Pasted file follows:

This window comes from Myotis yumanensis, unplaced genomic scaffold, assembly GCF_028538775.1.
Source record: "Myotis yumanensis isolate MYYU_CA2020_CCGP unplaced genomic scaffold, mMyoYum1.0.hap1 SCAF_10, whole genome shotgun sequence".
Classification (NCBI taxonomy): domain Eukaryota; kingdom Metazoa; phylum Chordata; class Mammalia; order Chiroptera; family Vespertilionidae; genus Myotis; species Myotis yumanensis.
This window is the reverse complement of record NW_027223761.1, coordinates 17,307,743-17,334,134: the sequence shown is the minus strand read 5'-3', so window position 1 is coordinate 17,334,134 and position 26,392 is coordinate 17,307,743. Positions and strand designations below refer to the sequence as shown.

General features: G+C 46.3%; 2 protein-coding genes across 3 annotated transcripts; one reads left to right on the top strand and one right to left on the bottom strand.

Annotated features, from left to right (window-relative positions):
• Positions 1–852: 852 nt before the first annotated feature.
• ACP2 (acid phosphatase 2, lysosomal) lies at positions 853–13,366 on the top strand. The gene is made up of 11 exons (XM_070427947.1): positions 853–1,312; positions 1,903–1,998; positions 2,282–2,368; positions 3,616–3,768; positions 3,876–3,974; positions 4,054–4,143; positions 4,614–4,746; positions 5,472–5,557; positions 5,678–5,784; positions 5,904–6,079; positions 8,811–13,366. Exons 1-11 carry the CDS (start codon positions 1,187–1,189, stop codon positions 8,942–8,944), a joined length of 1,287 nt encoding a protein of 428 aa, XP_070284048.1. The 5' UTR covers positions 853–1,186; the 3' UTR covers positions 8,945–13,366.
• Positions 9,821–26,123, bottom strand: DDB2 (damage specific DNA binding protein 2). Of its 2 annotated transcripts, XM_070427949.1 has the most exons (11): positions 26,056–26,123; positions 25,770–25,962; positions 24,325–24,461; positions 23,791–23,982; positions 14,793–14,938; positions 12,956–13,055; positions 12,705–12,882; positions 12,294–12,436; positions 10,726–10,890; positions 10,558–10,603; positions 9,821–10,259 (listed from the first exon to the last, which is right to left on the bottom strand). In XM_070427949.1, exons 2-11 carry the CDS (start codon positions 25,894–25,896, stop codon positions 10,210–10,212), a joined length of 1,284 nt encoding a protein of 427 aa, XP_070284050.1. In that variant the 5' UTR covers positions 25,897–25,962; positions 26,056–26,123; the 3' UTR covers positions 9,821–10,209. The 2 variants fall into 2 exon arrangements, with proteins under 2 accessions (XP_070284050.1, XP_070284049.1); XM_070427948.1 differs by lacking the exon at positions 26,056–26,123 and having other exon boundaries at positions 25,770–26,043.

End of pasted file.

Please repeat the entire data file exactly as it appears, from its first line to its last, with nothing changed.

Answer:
This window comes from Myotis yumanensis, unplaced genomic scaffold, assembly GCF_028538775.1.
Source record: "Myotis yumanensis isolate MYYU_CA2020_CCGP unplaced genomic scaffold, mMyoYum1.0.hap1 SCAF_10, whole genome shotgun sequence".
Classification (NCBI taxonomy): domain Eukaryota; kingdom Metazoa; phylum Chordata; class Mammalia; order Chiroptera; family Vespertilionidae; genus Myotis; species Myotis yumanensis.
This window is the reverse complement of record NW_027223761.1, coordinates 17,307,743-17,334,134: the sequence shown is the minus strand read 5'-3', so window position 1 is coordinate 17,334,134 and position 26,392 is coordinate 17,307,743. Positions and strand designations below refer to the sequence as shown.

General features: G+C 46.3%; 2 protein-coding genes across 3 annotated transcripts; one reads left to right on the top strand and one right to left on the bottom strand.

Annotated features, from left to right (window-relative positions):
• Positions 1–852: 852 nt before the first annotated feature.
• ACP2 (acid phosphatase 2, lysosomal) lies at positions 853–13,366 on the top strand. The gene is made up of 11 exons (XM_070427947.1): positions 853–1,312; positions 1,903–1,998; positions 2,282–2,368; positions 3,616–3,768; positions 3,876–3,974; positions 4,054–4,143; positions 4,614–4,746; positions 5,472–5,557; positions 5,678–5,784; positions 5,904–6,079; positions 8,811–13,366. Exons 1-11 carry the CDS (start codon positions 1,187–1,189, stop codon positions 8,942–8,944), a joined length of 1,287 nt encoding a protein of 428 aa, XP_070284048.1. The 5' UTR covers positions 853–1,186; the 3' UTR covers positions 8,945–13,366.
• Positions 9,821–26,123, bottom strand: DDB2 (damage specific DNA binding protein 2). Of its 2 annotated transcripts, XM_070427949.1 has the most exons (11): positions 26,056–26,123; positions 25,770–25,962; positions 24,325–24,461; positions 23,791–23,982; positions 14,793–14,938; positions 12,956–13,055; positions 12,705–12,882; positions 12,294–12,436; positions 10,726–10,890; positions 10,558–10,603; positions 9,821–10,259 (listed from the first exon to the last, which is right to left on the bottom strand). In XM_070427949.1, exons 2-11 carry the CDS (start codon positions 25,894–25,896, stop codon positions 10,210–10,212), a joined length of 1,284 nt encoding a protein of 427 aa, XP_070284050.1. In that variant the 5' UTR covers positions 25,897–25,962; positions 26,056–26,123; the 3' UTR covers positions 9,821–10,209. The 2 variants fall into 2 exon arrangements, with proteins under 2 accessions (XP_070284050.1, XP_070284049.1); XM_070427948.1 differs by lacking the exon at positions 26,056–26,123 and having other exon boundaries at positions 25,770–26,043.